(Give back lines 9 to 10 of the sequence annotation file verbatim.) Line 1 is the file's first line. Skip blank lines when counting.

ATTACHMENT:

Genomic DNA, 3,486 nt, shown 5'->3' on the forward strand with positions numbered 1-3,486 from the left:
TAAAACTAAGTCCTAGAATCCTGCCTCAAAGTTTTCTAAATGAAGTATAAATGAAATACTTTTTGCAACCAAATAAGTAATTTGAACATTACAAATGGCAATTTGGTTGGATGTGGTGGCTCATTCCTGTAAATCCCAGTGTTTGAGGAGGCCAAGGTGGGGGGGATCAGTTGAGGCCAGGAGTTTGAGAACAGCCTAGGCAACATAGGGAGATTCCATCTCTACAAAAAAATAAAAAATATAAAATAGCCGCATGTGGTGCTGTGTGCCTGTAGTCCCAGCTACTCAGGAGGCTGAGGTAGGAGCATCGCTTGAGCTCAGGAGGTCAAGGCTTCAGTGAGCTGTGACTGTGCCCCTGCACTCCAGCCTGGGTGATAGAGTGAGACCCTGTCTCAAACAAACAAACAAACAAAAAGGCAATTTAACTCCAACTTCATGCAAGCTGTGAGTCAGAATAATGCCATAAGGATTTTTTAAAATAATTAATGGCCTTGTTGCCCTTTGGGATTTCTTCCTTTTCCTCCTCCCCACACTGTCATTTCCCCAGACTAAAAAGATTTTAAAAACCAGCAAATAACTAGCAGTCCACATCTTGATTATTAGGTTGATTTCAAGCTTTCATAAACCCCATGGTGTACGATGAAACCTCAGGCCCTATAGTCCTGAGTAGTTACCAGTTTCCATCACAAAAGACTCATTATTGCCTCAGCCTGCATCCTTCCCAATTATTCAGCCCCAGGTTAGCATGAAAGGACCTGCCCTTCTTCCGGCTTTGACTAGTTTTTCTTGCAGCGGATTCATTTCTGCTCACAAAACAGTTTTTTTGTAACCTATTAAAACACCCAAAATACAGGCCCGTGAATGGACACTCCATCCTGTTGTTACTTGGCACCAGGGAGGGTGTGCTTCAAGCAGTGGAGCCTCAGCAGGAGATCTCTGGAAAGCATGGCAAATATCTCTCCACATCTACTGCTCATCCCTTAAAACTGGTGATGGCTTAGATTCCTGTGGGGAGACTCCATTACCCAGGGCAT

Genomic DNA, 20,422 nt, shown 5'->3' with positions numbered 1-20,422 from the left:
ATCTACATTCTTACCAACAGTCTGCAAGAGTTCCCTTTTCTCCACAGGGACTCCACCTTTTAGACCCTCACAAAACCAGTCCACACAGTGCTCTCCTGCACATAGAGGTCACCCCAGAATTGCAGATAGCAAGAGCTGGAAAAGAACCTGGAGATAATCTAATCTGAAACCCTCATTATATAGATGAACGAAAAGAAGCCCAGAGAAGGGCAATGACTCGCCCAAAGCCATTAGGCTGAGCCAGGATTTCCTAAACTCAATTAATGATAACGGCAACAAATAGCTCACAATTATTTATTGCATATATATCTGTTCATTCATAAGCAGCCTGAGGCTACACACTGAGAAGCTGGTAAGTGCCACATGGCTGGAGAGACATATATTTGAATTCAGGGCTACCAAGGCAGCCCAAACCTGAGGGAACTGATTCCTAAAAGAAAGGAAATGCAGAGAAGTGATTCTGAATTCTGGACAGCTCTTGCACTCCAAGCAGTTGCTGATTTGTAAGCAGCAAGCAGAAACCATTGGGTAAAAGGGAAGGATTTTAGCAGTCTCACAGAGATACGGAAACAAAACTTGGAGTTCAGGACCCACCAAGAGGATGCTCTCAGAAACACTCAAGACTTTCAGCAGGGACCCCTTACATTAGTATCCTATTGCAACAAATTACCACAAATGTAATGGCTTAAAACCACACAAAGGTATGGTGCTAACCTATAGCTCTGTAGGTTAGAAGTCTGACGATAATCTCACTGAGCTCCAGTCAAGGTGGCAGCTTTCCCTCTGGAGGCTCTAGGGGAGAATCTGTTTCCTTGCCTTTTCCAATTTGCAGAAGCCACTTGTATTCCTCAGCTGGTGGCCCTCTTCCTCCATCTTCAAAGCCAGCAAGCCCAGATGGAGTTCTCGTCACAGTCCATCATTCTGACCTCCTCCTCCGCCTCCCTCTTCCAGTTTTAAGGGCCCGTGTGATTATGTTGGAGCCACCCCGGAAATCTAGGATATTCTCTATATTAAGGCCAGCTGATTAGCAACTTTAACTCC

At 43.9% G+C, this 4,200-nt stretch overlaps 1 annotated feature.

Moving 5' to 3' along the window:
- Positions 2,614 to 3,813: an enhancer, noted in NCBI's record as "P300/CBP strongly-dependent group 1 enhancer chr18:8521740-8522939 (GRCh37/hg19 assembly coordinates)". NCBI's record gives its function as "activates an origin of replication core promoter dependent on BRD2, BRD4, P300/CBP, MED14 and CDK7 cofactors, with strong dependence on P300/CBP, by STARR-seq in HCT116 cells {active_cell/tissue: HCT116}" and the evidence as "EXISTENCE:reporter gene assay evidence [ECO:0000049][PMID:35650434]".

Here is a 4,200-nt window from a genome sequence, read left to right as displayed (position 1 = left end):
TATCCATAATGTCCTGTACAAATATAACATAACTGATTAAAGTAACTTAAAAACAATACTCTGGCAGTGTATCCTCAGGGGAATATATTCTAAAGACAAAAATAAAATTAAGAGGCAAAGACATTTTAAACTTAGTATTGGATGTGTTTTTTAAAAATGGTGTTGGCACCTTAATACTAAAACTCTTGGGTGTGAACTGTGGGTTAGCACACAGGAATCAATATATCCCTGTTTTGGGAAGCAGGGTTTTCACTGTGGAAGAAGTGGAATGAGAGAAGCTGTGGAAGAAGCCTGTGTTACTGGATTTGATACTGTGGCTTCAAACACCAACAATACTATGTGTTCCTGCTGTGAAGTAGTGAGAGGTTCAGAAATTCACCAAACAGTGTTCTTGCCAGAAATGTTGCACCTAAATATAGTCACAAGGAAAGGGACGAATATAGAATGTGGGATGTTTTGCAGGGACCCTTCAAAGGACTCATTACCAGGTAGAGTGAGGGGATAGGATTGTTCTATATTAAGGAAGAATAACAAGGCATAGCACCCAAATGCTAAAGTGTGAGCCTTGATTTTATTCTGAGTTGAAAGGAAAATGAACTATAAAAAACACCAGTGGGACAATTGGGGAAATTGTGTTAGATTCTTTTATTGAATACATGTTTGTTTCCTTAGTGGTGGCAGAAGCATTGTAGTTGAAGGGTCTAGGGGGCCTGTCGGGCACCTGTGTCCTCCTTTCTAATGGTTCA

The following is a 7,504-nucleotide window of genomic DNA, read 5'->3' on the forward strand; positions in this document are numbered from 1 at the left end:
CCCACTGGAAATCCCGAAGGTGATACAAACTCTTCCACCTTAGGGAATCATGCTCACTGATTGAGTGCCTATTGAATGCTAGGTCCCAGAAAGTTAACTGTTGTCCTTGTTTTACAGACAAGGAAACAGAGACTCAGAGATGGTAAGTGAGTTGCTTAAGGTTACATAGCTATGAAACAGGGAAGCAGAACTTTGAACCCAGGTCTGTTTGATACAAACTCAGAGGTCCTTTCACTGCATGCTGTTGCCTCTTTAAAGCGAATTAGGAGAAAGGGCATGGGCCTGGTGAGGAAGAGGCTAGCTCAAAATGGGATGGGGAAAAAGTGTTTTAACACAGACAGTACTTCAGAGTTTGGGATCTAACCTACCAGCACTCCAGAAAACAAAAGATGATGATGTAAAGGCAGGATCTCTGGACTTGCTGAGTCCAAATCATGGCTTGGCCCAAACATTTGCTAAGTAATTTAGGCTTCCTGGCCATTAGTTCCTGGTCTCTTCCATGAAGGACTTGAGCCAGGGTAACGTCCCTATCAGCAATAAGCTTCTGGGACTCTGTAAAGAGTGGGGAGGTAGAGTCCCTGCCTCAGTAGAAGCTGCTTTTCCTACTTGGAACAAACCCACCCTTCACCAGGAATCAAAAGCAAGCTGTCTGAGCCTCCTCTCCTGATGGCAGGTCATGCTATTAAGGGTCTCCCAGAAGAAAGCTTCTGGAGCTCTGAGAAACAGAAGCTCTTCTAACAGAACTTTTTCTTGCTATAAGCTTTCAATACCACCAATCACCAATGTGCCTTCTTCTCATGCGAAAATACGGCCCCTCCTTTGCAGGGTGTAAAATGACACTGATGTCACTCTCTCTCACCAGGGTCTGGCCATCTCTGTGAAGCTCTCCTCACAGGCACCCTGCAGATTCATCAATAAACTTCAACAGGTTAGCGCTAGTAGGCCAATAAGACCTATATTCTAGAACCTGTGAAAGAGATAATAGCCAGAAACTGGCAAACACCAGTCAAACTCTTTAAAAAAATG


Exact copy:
TATCCATAATGTCCTGTACAAATATAACATAACTGATTAAAGTAACTTAAAAACAATACTCTGGCAGTGTATCCTCAGGGGAATATATTCTAAAGACAAAAATAAAATTAAGAGGCAAAGACATTTTAAACTTAGTATTGGATGTGTTTTTTAAAAATGGTGTTGGCACCTTAATACTAAAACTCTTGGGTGTGAACTGTGGGTTAGCACACAGGAATCAATATATCCCTGTTTTGGGAAGCAGGGTTTTCACTGTGGAAGAAGTGGAATGAGAGAAGCTGTGGAAGAAGCCTGTGTTACTGGATTTGATACTGTGGCTTCAAACACCAACAATACTATGTGTTCCTGCTGTGAAGTAGTGAGAGGTTCAGAAATTCACCAAACAGTGTTCTTGCCAGAAATGTTGCACCTAAATATAGTCACAAGGAAAGGGACGAATATAGAATGTGGGATGTTTTGCAGGGACCCTTCAAAGGACTCATTACCAGGTAGAGTGAGGGGATAGGATTGTTCTATATTAAGGAAGAATAACAAGGCATAGCACCCAAATGCTAAAGTGTGAGCCTTGATTTTATTCTGAGTTGAAAGGAAAATGAACTATAAAAAACACCAGTGGGACAATTGGGGAAATTGTGTTAGATTCTTTTATTGAATACATGTTTGTTTCCTTAGTGGTGGCAGAAGCATTGTAGTTGAAGGGTCTAGGGGGCCTGTCGGGCACCTGTGTCCTCCTTTCTAATGGTTCA

The following is a 7,504-nucleotide window of genomic DNA, read 5'->3' on the forward strand; positions in this document are numbered from 1 at the left end: